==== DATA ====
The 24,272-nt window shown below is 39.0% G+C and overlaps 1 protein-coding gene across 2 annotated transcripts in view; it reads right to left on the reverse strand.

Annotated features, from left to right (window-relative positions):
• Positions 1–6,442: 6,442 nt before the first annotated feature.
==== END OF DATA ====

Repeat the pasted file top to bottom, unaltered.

The 24,272-nt window shown below is 39.0% G+C and overlaps 1 protein-coding gene across 2 annotated transcripts in view; it reads right to left on the reverse strand.

Annotated features, from left to right (window-relative positions):
• Positions 1–6,442: 6,442 nt before the first annotated feature.